Beef-producer meeting to be held
WESTPORT -- Mike Baker, livestock specialists for Cornell University, along with Dr. Laura Raymond, DVM, will be at the Cornell Cooperative Extension building in Westport Tuesday from 6:30 to 8:30 p.m. to discuss several topics of interest to beef producers.
Results of a slaughterhouse study monitoring incidences of large liver flukes will be discussed. Some cases have been found and information is available on the prevalence and its effect on farm-management decisions.
Grain prices and even hay prices are high this winter so feeding a ration that is correct is especially important. Sample feeds and feed analysis will be used to make up sample rations. Minimizing costs but still feeding the correct nutrients will be emphasized. Attendees can bring their own feed analysis to have their ration reviewed.
The new Country of Origin Labeling (COOL) law will allow consumers to know where their food comes from. However, there is paperwork involved to verify where animals originate. Come to the meeting and find out more details and what the producer is responsible for.
Baker will also be available to do farm visits during the day. Pre-register with the Cooperative Extension Office for both the meeting and/or farm visits at 962-4810, Ext 0.
New York egg production rises for month
ALBANY -- Egg production on New York farms totaled 98 million eggs in September 2008, up 7 percent from last year, according to Stephen Ropel, director of USDA's National Agricultural Statistics Service, New York office.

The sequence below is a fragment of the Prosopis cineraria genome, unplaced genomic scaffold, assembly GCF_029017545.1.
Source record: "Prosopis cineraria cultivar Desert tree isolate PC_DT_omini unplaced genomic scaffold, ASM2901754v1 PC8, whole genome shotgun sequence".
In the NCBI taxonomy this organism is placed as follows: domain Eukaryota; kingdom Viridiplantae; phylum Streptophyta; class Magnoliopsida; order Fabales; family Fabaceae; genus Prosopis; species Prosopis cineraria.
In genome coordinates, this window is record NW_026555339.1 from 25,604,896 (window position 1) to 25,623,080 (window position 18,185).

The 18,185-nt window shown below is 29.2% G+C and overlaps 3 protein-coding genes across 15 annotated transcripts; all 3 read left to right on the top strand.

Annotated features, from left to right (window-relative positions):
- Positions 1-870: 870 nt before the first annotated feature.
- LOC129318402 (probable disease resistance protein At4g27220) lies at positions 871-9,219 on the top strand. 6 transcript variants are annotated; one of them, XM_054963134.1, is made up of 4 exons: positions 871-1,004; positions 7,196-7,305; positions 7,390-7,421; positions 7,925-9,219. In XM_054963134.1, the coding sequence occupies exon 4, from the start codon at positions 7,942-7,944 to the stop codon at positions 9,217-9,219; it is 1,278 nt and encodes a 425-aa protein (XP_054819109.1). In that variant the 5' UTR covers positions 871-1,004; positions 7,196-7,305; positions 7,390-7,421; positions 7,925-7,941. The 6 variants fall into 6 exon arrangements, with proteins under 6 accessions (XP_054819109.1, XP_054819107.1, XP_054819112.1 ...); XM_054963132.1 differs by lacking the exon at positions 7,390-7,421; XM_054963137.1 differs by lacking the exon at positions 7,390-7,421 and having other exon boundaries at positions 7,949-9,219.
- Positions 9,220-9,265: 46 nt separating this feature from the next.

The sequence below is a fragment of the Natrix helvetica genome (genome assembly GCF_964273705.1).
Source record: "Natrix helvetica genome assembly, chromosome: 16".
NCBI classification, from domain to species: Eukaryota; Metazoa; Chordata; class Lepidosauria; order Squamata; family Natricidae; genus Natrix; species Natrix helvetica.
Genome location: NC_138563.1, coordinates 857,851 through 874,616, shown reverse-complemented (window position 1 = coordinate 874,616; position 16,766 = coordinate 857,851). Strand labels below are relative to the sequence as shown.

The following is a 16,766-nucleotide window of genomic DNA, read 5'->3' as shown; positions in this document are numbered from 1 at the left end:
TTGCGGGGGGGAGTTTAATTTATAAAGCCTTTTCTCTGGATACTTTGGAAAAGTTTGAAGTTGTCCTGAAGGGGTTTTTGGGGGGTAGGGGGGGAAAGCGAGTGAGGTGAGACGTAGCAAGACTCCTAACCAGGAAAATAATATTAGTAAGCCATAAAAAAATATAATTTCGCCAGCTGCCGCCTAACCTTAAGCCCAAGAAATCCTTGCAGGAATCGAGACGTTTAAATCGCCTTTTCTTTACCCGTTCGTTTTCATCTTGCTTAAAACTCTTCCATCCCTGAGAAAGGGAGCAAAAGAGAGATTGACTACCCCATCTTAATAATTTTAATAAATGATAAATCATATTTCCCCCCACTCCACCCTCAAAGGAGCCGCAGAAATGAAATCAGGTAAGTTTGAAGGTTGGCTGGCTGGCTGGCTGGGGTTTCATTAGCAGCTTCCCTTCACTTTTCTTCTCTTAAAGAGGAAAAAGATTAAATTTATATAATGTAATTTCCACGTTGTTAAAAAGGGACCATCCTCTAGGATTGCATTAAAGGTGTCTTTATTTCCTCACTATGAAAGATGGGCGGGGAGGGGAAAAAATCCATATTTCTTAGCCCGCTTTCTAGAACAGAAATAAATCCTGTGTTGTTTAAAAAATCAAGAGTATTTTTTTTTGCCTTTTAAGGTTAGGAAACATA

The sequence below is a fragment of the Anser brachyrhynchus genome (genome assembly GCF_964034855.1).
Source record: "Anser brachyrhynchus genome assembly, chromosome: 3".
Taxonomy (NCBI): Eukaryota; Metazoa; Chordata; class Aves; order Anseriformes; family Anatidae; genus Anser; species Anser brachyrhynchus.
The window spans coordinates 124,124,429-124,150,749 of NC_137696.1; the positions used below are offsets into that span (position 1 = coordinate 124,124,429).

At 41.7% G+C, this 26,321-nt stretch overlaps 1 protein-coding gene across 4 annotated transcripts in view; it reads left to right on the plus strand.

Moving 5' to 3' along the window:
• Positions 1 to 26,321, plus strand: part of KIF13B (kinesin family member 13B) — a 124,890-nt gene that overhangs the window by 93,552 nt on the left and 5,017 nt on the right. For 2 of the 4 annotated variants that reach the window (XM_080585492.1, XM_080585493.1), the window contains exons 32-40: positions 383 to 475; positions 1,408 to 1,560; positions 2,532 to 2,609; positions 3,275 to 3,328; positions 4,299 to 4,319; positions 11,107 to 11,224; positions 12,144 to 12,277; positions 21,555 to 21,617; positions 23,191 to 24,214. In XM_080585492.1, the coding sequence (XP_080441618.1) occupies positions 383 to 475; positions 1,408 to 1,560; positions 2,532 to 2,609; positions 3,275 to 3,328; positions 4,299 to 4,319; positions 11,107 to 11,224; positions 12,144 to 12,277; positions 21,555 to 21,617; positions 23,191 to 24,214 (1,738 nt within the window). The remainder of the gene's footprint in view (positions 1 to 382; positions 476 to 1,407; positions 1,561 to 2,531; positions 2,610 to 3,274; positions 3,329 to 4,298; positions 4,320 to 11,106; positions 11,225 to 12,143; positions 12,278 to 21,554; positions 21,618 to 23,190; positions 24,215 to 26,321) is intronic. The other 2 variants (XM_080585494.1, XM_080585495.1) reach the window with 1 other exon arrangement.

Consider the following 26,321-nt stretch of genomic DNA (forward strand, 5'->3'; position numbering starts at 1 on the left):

The number of hens and pullets of laying age, at 4 million, increased 2 percent from September 2007 and the rate of lay increased 4 percent to 2,452 eggs per 100 layers.
A dozen eggs brought New York poultry farmers an average of 88.2 cents per dozen for eggs sold in September, down 0.1 cents from August and down 11.9 cents from September 2007.
U.S. egg production totaled 7.34 billion during September 2008, down 1 percent from last year. Production included 6.28 billion table eggs and 1.06 billion hatching eggs, of which 990 million were broiler-type and 65 million were egg-type. The total number of layers during September 2008 averaged 334 million, down 2 percent from last year. September egg production per 100 layers was 2,194 eggs, up 1 percent from September 2007.
U.S. egg-type chicks hatched during September 2008 totaled 36.4 million, up 3 percent from September 2007. Eggs in incubators totaled 35.5 million on Oct. 1, 2008, up 5 percent from a year ago.
Milk production in state up slightly
ALBANY -- New York dairy herds produced 995 million pounds of milk during September, according to Stephen Ropel, director of USDA's National Agricultural Statistics Service, New York Field office.
Milk cows were unchanged from the previous year while milk per cow increased resulting in a 1 percent increase in milk production compared to September 2007. The number of milk cows averaged 626,000 head, unchanged from September of the previous year. Milk per cow averaged 1,590 pounds, up 20 pounds from the September 2007 rate.